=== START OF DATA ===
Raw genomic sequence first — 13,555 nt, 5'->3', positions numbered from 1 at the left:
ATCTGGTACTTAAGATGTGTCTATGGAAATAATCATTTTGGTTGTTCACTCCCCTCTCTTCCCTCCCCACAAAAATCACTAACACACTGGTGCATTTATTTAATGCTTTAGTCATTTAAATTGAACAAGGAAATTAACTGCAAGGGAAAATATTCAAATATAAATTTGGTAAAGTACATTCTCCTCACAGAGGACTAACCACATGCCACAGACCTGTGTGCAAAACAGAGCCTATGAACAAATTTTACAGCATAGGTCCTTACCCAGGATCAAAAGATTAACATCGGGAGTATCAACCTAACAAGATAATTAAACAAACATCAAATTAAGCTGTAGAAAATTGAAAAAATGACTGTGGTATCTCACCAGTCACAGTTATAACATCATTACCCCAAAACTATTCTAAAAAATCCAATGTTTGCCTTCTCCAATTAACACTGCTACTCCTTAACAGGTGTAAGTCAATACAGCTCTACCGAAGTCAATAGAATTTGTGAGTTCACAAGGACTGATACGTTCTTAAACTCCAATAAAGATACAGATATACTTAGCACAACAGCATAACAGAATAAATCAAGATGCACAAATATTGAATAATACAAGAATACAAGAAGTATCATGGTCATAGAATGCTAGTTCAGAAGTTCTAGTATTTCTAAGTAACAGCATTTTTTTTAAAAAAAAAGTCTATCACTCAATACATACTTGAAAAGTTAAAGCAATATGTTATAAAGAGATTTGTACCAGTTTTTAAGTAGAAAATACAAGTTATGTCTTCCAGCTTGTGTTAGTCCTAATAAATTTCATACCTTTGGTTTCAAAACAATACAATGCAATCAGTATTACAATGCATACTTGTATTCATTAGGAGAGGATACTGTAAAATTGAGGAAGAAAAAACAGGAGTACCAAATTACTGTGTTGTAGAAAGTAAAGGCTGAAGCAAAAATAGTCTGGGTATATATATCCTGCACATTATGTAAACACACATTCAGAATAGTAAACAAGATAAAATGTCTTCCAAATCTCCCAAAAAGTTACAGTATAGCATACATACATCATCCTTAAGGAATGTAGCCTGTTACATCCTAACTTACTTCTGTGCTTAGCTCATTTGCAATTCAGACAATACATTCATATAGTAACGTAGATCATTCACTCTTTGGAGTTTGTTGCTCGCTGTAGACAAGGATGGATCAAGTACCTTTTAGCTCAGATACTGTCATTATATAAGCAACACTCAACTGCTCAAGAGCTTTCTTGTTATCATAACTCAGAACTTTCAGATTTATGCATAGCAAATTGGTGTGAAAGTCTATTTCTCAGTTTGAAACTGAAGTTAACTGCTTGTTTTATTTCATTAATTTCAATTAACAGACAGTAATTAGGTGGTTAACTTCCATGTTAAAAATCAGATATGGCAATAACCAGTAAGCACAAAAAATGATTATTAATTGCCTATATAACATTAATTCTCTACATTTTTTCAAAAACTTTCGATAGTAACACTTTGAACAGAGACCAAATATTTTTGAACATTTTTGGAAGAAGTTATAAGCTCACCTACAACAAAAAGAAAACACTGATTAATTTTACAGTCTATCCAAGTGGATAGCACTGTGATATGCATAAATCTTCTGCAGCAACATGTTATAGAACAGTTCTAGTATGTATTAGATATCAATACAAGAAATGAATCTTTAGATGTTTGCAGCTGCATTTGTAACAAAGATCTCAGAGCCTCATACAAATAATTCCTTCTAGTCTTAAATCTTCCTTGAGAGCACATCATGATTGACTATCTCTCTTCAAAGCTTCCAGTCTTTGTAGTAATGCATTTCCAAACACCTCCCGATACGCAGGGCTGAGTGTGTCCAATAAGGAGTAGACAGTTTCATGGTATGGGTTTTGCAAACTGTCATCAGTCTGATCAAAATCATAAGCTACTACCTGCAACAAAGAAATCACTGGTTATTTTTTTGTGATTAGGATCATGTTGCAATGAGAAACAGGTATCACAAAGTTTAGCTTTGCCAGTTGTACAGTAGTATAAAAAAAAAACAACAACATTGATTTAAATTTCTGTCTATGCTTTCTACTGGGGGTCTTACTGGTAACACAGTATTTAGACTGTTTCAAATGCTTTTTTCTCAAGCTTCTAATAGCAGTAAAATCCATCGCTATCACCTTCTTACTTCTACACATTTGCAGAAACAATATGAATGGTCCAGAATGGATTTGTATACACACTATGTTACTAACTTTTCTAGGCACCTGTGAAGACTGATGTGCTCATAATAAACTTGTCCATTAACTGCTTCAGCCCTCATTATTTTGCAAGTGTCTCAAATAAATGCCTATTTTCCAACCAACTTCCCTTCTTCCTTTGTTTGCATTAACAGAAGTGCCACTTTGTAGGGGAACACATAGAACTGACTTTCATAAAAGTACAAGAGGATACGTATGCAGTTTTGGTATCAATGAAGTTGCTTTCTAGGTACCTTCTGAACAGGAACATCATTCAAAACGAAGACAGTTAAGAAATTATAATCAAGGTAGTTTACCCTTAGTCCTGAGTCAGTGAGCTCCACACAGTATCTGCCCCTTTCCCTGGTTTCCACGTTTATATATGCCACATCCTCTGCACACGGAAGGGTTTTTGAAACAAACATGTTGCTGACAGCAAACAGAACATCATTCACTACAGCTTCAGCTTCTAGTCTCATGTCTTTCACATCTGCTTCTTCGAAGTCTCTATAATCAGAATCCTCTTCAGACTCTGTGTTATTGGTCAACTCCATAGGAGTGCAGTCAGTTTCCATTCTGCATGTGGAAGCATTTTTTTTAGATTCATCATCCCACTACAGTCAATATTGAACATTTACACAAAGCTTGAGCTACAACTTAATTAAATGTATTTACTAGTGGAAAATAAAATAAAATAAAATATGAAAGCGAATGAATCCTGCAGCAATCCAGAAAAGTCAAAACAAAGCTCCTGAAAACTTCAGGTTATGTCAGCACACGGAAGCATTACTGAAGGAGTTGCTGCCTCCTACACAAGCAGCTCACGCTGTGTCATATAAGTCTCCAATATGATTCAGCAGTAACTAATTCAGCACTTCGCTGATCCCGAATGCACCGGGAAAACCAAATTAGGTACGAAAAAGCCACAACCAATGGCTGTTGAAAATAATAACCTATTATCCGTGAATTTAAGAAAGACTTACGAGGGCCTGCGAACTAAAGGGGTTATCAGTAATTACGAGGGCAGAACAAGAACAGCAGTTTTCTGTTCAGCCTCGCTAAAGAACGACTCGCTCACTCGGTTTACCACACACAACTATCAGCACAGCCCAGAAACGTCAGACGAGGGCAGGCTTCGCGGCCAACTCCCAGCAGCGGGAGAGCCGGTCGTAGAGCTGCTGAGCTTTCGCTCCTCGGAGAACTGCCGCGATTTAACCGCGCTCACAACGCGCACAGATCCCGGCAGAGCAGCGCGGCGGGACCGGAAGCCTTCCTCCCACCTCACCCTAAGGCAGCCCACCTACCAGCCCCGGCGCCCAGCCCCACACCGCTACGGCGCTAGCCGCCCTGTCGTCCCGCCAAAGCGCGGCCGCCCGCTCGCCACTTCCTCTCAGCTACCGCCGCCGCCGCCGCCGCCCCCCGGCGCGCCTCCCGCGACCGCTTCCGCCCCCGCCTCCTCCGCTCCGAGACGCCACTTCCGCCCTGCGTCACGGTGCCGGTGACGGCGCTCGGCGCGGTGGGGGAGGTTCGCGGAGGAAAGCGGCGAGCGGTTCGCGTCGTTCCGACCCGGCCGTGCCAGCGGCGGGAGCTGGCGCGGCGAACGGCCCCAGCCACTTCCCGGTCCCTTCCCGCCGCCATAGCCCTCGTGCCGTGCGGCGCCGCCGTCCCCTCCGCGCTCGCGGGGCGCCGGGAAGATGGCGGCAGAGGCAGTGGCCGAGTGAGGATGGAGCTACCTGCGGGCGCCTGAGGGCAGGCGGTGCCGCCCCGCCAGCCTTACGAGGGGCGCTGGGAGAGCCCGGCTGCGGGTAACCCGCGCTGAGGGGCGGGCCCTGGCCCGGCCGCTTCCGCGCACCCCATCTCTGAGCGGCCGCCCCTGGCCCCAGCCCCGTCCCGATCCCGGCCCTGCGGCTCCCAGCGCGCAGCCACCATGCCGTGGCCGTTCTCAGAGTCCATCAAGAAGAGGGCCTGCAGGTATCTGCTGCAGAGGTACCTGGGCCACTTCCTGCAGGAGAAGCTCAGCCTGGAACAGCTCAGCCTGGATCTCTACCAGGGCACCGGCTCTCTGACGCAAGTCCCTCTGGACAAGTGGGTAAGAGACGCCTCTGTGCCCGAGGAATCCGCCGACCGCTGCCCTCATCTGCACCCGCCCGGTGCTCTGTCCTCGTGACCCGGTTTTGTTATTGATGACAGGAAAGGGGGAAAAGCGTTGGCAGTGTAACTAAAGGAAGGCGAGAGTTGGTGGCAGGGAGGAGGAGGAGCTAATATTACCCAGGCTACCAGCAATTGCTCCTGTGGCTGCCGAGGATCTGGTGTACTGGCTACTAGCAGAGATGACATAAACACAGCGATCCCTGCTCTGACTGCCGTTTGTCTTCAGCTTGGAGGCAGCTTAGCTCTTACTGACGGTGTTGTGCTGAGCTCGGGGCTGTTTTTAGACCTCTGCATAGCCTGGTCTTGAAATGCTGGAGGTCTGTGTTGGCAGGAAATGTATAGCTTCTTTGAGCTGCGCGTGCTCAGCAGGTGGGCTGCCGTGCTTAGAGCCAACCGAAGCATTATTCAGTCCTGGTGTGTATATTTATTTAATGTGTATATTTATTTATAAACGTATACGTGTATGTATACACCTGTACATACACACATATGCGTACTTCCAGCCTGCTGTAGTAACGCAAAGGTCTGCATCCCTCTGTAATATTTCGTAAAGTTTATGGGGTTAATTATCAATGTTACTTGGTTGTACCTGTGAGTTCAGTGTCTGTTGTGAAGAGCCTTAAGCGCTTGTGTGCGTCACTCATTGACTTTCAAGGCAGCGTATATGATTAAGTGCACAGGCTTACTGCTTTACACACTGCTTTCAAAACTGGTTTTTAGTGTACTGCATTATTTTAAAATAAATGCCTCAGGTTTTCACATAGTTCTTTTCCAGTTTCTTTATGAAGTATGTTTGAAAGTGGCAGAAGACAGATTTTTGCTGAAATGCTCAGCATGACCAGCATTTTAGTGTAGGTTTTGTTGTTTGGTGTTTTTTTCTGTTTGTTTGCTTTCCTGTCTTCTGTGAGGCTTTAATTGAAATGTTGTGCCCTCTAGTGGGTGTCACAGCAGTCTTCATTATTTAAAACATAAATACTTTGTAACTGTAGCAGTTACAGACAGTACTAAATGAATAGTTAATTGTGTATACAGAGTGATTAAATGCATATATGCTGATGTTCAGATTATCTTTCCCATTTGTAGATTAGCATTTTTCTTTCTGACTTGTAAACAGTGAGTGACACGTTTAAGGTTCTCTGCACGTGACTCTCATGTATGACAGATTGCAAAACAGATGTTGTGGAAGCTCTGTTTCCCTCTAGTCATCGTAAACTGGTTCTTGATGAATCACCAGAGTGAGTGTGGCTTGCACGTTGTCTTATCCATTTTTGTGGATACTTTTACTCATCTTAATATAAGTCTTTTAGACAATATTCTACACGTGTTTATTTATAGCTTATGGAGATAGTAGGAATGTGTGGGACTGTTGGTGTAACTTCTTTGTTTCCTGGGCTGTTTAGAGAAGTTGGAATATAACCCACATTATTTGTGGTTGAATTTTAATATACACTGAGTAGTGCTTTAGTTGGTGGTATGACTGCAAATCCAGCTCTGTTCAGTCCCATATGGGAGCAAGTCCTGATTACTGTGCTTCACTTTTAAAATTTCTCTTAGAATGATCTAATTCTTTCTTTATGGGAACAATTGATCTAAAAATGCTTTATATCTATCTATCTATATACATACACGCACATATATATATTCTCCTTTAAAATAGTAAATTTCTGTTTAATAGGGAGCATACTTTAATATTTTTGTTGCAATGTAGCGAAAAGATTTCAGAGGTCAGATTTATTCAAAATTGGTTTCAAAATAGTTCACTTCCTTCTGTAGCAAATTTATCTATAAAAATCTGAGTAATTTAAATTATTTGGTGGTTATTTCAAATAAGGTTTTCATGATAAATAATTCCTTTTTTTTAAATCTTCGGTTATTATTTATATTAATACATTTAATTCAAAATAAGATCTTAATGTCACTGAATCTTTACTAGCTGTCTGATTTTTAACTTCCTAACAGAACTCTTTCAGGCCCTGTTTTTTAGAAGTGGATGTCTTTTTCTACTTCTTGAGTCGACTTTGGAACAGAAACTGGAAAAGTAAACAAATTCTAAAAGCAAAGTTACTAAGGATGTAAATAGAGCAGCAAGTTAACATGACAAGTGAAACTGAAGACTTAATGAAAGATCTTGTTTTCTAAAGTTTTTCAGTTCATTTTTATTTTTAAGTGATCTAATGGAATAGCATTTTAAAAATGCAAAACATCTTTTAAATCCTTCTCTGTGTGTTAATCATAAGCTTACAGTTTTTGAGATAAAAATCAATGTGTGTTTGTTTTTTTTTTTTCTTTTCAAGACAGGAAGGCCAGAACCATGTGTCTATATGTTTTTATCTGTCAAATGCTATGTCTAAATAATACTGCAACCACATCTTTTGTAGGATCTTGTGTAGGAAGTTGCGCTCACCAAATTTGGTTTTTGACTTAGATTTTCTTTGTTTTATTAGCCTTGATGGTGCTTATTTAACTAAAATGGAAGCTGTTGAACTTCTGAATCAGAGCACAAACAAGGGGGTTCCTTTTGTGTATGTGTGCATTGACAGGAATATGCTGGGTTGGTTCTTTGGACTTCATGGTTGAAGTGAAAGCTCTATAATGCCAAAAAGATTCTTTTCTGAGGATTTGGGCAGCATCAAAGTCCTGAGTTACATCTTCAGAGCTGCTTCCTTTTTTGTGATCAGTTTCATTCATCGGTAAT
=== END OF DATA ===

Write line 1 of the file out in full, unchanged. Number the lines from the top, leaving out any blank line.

Raw genomic sequence first — 13,555 nt, 5'->3', positions numbered from 1 at the left: